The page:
Watch: Carl Weisbrod on making NYC a ‘magnet for talent’ again

The former Commissioner & NYCEDC founder sat down to talk about reopening, rezoning, and real estate in the city

National /
Jul.July 30, 2020 12:00 PM


For Carl Weisbrod, there’s no where for New York to go but up.

“I think we’ll see some fluctuation in the market here but ultimately I am confident that as it always has, the city is going to come back both in terms of its vibrancy and its wealth,” said the HR&A senior adviser, New York City Economic Development Corporation founder and former head of the City Planning Commission on the most recent episode of Coffee Talk.

Despite that, Weisbrod, who’s been a part of five different administrations, admitted, “Of all the crises I’ve been through, this one that we’re facing now is the most challenging.”

In his conversation with The Real Deal founder Amir Korangy, Weisbrod outlined some of the challenges — and potential solutions — to bringing New York back. “There’s not just one thing that is a magic bullet,” he noted, but did outline the importance of coming out of the quarantine period “as smartly as we can.”

What does that mean? “Not [opening] the city too soon.”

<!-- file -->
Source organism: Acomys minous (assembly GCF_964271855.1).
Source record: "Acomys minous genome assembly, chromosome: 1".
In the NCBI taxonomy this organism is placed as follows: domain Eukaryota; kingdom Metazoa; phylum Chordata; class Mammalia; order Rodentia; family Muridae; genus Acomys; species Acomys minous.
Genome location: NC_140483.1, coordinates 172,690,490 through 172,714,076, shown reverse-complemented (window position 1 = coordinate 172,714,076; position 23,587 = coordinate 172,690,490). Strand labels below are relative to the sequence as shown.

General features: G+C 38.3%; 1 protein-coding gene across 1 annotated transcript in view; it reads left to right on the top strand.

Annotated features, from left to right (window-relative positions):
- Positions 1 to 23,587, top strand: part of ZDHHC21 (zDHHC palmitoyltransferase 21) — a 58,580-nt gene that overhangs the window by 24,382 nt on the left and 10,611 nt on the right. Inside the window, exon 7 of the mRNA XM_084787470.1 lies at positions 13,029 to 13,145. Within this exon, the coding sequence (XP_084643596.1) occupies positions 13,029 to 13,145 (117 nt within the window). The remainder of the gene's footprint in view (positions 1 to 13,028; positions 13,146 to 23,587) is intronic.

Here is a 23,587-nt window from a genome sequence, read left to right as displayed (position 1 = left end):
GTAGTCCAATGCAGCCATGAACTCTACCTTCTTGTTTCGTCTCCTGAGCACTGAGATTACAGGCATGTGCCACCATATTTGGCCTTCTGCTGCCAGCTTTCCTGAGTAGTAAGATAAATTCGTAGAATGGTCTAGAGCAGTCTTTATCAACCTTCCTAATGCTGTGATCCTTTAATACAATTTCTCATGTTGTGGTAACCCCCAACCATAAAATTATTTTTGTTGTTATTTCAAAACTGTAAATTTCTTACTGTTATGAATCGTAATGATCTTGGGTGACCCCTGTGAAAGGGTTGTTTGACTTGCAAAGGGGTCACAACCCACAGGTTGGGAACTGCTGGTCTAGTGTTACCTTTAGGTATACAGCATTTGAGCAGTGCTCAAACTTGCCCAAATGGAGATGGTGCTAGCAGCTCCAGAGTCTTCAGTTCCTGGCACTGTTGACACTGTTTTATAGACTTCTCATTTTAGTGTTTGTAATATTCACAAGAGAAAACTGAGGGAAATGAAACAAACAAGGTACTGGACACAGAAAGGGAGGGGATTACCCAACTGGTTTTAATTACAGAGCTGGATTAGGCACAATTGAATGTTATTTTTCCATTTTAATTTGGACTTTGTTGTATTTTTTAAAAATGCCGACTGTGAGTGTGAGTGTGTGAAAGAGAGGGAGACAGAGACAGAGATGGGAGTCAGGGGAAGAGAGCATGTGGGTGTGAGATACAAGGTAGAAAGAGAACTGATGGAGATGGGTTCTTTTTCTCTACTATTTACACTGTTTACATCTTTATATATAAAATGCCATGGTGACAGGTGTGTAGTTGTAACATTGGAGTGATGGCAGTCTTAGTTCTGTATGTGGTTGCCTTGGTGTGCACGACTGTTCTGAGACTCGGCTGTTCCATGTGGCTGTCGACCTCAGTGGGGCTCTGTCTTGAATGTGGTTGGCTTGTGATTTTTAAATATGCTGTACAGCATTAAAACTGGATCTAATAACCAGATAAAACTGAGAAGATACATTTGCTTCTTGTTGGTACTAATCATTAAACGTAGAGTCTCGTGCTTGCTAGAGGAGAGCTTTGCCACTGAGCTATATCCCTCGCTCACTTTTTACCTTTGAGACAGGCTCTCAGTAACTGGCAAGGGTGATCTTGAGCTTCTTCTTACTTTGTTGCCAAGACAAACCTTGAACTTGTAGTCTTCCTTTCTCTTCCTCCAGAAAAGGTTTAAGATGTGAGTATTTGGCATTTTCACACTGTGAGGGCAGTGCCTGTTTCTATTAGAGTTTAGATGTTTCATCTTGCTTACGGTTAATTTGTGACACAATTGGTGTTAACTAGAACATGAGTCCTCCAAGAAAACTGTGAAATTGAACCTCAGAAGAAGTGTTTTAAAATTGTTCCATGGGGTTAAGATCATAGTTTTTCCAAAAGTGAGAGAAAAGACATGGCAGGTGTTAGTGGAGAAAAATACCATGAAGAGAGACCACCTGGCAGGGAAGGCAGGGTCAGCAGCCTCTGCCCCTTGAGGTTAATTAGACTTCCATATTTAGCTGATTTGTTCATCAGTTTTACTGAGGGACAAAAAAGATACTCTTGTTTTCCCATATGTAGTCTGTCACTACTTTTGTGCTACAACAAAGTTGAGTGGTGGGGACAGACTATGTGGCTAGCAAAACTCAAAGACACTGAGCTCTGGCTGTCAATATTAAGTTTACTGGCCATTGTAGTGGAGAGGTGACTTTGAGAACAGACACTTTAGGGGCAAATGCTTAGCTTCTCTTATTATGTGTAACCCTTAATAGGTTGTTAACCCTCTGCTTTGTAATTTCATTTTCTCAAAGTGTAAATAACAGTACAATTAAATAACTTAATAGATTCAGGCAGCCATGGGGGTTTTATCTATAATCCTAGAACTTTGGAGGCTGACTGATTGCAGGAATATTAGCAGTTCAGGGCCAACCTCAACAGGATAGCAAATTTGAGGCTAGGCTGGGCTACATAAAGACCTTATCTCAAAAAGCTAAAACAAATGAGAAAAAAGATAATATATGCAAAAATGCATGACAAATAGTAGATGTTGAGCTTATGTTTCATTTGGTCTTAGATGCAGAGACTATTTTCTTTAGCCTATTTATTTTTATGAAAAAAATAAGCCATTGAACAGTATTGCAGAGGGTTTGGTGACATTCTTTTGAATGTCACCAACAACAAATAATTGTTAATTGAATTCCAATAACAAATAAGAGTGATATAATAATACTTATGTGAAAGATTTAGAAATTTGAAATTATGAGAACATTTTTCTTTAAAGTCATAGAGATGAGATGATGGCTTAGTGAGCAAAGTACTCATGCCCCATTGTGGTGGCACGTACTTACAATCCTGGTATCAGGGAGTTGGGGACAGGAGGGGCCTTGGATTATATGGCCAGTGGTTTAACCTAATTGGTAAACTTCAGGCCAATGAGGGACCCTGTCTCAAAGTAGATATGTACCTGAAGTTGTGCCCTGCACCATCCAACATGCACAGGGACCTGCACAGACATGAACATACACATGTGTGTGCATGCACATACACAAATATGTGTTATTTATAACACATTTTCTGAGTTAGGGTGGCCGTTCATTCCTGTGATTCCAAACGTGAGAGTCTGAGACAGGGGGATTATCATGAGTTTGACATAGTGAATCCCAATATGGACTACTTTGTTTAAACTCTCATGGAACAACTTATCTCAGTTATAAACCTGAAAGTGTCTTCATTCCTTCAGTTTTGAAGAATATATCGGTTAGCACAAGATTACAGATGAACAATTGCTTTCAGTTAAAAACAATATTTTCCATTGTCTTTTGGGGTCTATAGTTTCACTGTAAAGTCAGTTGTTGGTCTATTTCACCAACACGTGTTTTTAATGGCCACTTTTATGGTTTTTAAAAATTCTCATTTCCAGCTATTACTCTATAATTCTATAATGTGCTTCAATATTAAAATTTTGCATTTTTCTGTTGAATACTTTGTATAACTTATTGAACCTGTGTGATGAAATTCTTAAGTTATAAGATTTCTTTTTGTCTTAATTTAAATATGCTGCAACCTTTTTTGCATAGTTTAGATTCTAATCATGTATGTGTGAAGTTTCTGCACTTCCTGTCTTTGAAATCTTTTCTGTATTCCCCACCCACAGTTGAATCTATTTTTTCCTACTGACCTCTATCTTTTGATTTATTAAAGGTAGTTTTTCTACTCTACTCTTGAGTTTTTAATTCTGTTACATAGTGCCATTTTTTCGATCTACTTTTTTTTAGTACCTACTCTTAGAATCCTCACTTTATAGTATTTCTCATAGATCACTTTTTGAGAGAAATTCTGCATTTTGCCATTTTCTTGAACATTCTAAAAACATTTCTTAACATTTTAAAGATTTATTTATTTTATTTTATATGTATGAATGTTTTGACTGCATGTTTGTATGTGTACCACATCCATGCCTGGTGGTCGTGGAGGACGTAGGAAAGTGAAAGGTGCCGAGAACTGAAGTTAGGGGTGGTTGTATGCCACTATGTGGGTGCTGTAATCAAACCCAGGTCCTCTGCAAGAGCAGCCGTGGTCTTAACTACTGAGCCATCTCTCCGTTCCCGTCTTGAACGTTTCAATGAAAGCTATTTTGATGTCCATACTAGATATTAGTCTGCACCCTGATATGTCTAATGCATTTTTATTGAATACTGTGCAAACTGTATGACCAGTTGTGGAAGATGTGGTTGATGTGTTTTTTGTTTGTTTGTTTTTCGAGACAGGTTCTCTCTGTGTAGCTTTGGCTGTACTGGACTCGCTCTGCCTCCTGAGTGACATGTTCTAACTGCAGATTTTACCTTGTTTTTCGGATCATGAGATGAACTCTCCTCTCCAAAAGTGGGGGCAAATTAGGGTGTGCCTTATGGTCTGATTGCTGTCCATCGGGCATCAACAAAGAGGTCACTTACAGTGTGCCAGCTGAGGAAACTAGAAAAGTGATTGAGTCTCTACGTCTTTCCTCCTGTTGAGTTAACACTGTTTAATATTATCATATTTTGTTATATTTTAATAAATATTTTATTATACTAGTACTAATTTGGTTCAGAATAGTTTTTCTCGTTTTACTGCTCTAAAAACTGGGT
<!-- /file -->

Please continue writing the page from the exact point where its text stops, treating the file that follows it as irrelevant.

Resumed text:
Central to reclaiming the city’s “vibrancy,” according to Weisbrod, is maintaining its status as a “magnet for talent,” which means keeping taxpayers living and working within city limits.

Yet the real estate industry, which Weisbrod noted has long been “the piggy bank for the city’s budget,” is feeling the burden of the pandemic on top of high taxes and an unfriendly development environment in many neighborhoods.

To Weisbrod’s mind, every administration has recognized that New York needs to be pro-growth, meaning pro-development, despite resistance by other political figures. Weisbrod deemed City Council members’ rejections of new development “unfortunate.”

Nevertheless, he outlined a few major steps the government can take to make the city more livable. Watch the video above for a sense of what would be included in Carl Weisbrod’s new New York.


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